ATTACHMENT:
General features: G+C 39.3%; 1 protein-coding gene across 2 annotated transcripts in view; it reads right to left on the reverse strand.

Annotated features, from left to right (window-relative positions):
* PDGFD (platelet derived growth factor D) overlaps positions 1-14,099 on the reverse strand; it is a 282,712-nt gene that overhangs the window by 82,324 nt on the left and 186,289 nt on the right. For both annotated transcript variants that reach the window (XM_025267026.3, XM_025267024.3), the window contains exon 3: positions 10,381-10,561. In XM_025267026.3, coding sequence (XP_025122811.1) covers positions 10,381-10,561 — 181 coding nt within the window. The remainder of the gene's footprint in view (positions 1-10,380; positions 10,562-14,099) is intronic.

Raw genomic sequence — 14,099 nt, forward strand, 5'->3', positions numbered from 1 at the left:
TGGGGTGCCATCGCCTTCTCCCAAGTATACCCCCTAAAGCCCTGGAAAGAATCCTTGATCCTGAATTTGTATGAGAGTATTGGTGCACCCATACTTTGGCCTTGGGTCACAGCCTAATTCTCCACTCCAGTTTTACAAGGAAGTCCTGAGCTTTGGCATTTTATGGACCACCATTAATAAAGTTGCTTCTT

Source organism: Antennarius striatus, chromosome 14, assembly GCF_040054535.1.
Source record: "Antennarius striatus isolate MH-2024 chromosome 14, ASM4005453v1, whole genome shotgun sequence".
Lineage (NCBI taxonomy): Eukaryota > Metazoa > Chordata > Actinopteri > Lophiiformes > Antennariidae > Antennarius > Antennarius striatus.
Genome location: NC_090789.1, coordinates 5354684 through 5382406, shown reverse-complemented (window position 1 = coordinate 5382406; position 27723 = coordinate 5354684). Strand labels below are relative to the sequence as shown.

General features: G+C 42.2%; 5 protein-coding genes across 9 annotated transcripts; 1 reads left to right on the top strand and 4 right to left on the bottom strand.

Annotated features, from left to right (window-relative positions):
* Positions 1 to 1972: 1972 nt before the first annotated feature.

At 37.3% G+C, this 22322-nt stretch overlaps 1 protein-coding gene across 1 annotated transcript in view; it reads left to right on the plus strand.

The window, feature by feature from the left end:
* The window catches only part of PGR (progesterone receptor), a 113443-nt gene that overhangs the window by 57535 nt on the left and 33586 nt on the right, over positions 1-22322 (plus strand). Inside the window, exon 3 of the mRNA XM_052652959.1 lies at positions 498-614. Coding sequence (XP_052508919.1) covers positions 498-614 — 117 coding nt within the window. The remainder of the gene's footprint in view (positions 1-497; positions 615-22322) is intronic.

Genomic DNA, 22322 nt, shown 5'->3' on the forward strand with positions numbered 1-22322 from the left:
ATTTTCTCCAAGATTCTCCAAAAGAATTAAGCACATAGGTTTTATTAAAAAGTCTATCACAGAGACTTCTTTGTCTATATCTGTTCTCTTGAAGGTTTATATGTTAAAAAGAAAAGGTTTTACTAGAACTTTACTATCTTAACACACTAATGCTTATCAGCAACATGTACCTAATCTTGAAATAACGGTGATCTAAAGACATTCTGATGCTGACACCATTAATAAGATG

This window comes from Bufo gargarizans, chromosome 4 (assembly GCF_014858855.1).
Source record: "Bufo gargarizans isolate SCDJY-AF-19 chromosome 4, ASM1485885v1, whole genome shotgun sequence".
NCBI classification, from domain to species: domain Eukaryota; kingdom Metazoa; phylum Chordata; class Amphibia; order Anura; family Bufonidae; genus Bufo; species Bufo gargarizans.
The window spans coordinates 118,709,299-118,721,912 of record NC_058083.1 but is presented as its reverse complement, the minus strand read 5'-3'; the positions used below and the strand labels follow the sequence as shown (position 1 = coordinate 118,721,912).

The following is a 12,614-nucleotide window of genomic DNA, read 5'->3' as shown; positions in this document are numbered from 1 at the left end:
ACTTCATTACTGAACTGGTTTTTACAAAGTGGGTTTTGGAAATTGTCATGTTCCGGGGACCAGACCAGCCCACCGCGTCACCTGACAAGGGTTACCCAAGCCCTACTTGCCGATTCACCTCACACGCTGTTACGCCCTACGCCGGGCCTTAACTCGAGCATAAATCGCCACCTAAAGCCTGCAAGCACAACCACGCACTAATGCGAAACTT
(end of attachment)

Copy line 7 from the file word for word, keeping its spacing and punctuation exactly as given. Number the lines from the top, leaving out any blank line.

Source record: "Antennarius striatus isolate MH-2024 chromosome 14, ASM4005453v1, whole genome shotgun sequence".